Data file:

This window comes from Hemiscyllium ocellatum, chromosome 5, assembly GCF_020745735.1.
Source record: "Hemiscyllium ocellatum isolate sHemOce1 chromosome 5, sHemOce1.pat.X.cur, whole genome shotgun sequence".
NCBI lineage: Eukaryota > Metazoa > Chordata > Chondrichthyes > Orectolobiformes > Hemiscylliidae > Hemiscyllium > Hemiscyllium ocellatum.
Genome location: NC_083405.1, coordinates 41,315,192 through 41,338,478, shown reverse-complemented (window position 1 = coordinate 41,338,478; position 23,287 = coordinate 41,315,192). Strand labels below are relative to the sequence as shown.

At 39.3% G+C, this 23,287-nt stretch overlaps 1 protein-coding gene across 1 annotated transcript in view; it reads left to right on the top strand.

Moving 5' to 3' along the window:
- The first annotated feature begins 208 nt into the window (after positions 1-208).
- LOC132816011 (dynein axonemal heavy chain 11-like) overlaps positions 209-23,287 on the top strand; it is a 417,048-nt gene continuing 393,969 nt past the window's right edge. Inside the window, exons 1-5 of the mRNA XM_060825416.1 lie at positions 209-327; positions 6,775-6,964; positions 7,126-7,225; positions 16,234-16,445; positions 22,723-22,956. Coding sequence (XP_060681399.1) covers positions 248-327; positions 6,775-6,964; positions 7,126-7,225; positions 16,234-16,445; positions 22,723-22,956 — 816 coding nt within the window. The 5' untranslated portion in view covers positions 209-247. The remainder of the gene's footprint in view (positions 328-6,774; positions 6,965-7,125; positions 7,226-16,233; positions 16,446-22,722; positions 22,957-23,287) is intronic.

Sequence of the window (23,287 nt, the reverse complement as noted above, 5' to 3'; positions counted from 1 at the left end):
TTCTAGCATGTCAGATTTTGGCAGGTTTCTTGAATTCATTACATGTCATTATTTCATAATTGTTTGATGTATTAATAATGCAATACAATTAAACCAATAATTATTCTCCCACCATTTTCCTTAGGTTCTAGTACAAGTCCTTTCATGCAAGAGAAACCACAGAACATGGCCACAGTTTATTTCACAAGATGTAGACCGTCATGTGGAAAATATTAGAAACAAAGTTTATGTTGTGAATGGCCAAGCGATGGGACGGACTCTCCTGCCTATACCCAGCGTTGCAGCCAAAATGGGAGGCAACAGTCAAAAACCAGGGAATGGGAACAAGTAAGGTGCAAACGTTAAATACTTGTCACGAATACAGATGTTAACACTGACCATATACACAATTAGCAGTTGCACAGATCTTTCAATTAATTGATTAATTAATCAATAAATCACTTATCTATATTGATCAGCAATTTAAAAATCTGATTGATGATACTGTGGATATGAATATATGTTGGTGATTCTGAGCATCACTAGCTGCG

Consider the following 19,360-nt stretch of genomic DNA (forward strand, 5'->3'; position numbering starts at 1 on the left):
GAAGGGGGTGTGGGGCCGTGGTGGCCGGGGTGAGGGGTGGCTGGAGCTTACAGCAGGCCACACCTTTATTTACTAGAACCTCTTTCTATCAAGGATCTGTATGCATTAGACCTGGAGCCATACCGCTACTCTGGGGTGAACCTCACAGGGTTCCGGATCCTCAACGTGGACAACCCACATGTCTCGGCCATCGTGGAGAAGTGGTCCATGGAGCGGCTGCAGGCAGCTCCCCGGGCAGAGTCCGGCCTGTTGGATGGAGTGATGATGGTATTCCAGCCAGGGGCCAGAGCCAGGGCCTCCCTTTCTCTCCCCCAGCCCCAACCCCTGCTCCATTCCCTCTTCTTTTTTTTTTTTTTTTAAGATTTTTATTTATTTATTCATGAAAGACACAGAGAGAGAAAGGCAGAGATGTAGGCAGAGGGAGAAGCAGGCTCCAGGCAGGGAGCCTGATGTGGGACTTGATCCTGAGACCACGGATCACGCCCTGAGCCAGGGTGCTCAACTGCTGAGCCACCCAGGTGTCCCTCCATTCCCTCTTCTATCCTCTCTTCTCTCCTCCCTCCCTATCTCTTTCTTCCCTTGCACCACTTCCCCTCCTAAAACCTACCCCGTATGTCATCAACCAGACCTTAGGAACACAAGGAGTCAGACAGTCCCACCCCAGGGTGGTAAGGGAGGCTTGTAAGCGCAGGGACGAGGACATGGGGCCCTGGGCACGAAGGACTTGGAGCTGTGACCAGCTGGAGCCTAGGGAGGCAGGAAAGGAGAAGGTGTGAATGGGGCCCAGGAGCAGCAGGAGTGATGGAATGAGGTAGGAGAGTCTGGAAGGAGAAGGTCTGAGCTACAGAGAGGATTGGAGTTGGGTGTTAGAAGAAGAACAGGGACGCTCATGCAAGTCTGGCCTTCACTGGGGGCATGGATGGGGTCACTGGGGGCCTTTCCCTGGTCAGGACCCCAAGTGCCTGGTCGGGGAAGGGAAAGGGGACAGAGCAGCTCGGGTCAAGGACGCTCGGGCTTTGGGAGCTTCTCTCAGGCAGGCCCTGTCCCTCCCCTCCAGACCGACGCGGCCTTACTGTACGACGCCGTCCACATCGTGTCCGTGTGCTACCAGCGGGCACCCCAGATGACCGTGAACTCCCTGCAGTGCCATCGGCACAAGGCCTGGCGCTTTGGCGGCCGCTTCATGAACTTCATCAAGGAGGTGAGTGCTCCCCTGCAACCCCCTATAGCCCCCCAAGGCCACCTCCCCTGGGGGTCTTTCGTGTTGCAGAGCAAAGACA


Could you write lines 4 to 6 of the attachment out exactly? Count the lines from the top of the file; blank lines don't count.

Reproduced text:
Genome location: NC_083405.1, coordinates 41,315,192 through 41,338,478, shown reverse-complemented (window position 1 = coordinate 41,338,478; position 23,287 = coordinate 41,315,192). Strand labels below are relative to the sequence as shown.

At 39.3% G+C, this 23,287-nt stretch overlaps 1 protein-coding gene across 1 annotated transcript in view; it reads left to right on the top strand.

Moving 5' to 3' along the window: